In a report published last night, the Irish Council for Civil Liberties (ICCL), a leading and well-respected independent organisation dedicated to protecting and promoting human rights, called for the introduction of a Judicial Council to strengthen the accountability of the Irish judiciary (see RTÉ | Irish Examiner | Irish Independent (Dearbhail McDonald) | Irish Times (here and here)). Tanya Ward, Senior Research and Policy Officer with the ICCL, undertook a year of independent and original research, including in-depth interviews with senior members of the Irish judiciary, to produce Justice Matters. Independence, Accountability and the Irish Judiciary (summary (pdf); Part I (pdf); Part II (pdf)).
It is a hugely important development, and very welcome. For example, a major finding from the research is that complaints against judges have not been processed expeditiously, and the Government’s handling of the issue of judicial complaints is criticised; so the report’s central recommendation is that the State finally establish a long-overdue Judicial Council, to hold judges to account where necessary whilst also respecting the constitutionally protected independence of the judiciary; and it also recommends a judicial Code of Ethics and greater transparency in the process of appointing judges.
Two of Ward’s suggestions relate to freedom of expression, but one is as welcome as the other is not. First, in the Executive Summary ((pdf), she writes:
In the main, the report finds there are sufficient legal provisions protecting the judiciary from external pressure when adjudicating. A particular weakness relates to the law of contempt, which protects the courts from prejudicial or adverse behaviour. As this area of law is largely judge-made, difficulties have arisen over a lack of clarity.
It is unsurprising, therefore, that she echoes the Law Reform Commission‘s call for reform of the law of contempt (see the LRC’s 1991 Paper and 1994 Report on Contempt). This is all to the good; the law on contempt of court is a mess, not only as it relates to control of the courtroom, but also as it relates to publications about the legal process. Inclarity as to legal standards of acceptable publication leads to journalistic self-censorship; legislative clarity can only ensure greater public debate about the legal process. However, Ward goes further, and it is in her additional related recommendation that some difficulty might lie. In the Executive Summary, she writes:
Public criticism of the courts is compatible with and advances democratic values. Rules in the Dáil stipulate circumstances where a member can raise an issue of public importance. As regards conduct outside the Oireachtas, the Code of Ethics for Officers Holders and other members does not explicitly prevent politicians from attempting to influence how the judiciary interprets the Constitution and laws.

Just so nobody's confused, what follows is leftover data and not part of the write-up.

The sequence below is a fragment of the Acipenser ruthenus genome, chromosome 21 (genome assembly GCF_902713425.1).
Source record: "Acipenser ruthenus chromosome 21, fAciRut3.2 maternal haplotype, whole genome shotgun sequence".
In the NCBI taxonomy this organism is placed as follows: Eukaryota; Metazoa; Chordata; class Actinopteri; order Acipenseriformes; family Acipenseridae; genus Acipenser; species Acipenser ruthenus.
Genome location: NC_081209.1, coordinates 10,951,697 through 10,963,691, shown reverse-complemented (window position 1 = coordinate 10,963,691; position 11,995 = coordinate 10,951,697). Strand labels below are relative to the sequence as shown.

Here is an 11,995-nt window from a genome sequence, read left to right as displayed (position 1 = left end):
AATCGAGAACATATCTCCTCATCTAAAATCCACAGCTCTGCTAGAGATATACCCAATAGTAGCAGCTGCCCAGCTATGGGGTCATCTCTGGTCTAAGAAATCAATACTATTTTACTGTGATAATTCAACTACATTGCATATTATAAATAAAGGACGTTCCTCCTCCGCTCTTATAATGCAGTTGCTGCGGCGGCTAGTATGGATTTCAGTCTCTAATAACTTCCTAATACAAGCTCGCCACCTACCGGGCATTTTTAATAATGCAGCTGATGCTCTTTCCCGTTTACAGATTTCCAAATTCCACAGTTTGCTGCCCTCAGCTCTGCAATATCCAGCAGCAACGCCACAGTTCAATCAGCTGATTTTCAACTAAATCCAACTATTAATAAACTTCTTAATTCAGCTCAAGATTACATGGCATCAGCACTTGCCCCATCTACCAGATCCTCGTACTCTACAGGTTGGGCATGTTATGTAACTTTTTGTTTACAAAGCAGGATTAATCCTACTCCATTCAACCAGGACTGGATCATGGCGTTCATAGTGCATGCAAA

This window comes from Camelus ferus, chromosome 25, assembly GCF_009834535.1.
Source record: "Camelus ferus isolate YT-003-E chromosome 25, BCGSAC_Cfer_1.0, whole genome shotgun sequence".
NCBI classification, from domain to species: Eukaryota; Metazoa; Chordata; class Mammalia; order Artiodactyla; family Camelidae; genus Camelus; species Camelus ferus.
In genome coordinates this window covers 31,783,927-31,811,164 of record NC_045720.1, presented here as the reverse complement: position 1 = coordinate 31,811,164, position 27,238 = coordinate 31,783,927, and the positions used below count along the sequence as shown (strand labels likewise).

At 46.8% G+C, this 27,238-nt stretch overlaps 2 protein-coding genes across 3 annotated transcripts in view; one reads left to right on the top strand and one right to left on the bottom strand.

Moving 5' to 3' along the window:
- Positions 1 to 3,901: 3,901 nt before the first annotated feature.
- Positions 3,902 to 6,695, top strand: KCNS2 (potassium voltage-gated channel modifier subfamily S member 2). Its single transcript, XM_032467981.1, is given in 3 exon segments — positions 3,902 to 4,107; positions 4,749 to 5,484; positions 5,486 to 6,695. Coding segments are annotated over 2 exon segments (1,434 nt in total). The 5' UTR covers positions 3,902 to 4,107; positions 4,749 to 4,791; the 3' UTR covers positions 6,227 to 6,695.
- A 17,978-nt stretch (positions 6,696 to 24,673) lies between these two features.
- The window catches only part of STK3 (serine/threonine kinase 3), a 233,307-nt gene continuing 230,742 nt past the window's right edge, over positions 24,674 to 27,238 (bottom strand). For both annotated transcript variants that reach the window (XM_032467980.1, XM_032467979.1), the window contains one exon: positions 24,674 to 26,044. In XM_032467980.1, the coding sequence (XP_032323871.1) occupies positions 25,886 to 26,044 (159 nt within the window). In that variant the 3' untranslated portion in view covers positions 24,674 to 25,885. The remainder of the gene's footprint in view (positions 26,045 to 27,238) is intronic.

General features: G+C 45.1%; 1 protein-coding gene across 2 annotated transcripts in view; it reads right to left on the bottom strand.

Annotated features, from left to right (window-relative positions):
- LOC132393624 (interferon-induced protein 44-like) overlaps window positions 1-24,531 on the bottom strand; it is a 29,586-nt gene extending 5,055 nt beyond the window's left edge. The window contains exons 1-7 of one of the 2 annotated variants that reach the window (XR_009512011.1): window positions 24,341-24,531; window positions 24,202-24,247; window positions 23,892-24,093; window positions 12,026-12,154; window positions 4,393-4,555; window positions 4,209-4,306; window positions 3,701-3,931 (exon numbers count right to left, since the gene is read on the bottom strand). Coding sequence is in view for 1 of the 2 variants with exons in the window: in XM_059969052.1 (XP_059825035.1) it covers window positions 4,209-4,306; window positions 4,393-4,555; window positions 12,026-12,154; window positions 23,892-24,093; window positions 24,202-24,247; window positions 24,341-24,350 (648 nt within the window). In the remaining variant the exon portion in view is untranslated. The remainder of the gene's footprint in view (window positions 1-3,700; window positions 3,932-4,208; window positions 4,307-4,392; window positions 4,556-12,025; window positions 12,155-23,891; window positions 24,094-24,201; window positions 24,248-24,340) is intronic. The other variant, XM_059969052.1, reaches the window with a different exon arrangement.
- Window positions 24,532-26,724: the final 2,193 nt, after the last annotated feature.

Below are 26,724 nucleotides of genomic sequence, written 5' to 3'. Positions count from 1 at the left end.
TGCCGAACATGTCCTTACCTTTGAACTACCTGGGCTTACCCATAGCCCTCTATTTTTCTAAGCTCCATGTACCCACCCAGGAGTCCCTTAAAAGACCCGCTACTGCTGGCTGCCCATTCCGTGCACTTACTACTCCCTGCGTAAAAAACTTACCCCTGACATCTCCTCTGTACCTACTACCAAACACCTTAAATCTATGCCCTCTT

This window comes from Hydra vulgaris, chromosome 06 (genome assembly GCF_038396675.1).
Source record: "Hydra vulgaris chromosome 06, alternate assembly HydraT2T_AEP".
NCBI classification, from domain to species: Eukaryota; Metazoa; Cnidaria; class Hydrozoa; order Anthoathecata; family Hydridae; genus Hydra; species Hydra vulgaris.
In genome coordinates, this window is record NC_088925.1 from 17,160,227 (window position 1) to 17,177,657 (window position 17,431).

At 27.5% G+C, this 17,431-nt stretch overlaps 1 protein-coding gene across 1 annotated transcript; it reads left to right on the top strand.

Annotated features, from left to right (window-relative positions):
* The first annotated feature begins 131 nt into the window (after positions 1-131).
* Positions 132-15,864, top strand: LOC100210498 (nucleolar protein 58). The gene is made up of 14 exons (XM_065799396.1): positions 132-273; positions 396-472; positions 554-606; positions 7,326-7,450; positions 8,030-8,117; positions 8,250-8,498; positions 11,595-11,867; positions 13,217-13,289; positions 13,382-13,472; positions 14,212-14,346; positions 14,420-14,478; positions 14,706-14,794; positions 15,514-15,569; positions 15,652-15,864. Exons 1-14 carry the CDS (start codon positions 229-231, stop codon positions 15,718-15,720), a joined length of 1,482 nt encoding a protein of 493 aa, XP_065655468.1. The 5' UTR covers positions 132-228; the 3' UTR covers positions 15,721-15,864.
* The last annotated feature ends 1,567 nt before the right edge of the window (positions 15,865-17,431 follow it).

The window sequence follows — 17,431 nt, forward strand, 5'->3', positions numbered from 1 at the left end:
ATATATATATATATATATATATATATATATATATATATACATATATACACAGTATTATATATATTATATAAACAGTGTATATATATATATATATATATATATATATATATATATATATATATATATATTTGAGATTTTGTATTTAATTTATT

In order to reduce the risk of future public disagreements between politicians and the judiciary over the implementation of law, the report recommends that the Code should specifically preclude politicians from making direct statements outside of the Oireachtas that might appear to undermine the independence of the judiciary.
Having given examples of ministerial and political criticism of the judges, in the Report (part I, p 37) she argues:
The Code of Ethics for Officer Holders and other members of the Oireachtas could clearly stipulate that elected representatives cannot seek to influence the judiciary in this way. In this author’s view, this measure is necessary as attempts to influence the judiciary on the part of politicians and government ministers is qualitatively different from similar remarks made by academics, non-governmental organisations (NGOs) and other media commentators, given the Government’s role appointing judges.
I find this recommendation troubling. As I say in the title, why should politicians not criticise judges? She accepts that criticism of the judiciary is, per se, legitimate in a democratic society; I couldn’t agree more with her observation (quoted above) that “public criticism of the courts is compatible with and advances democratic values”; and she iterates academics (thanks!), ngos, and the media, as legitimate sources of such criticism. But, she says, politicans are qualitatively different, given their role in appointing judges. The point needs greater fleshing out. It is an argument, at best, for political self-restraint (and I agree that many of the examples that she gives should have exercised better judgment and bitten their tongues), not for censorship.
Politicians have many other roles too, as public representatives, responsive to public unease about social issues. Politicians legitimately and routinely speak out about all manner of societal developments, even where they would be decision-makers on those or similar issues. It is the nature of the job. More, it is often the only way in which such points can have adequate public ventilation. Restrictions on political speech require the highest justification; and thin judicial skins do not reach that level. Whilst I therefore welcome much of the Report, and hope that those welcome aspects are acted upon as quickly as possible, I nevertheless devoutly wish that this aspect is not.
Update: the ICCL report is now available here.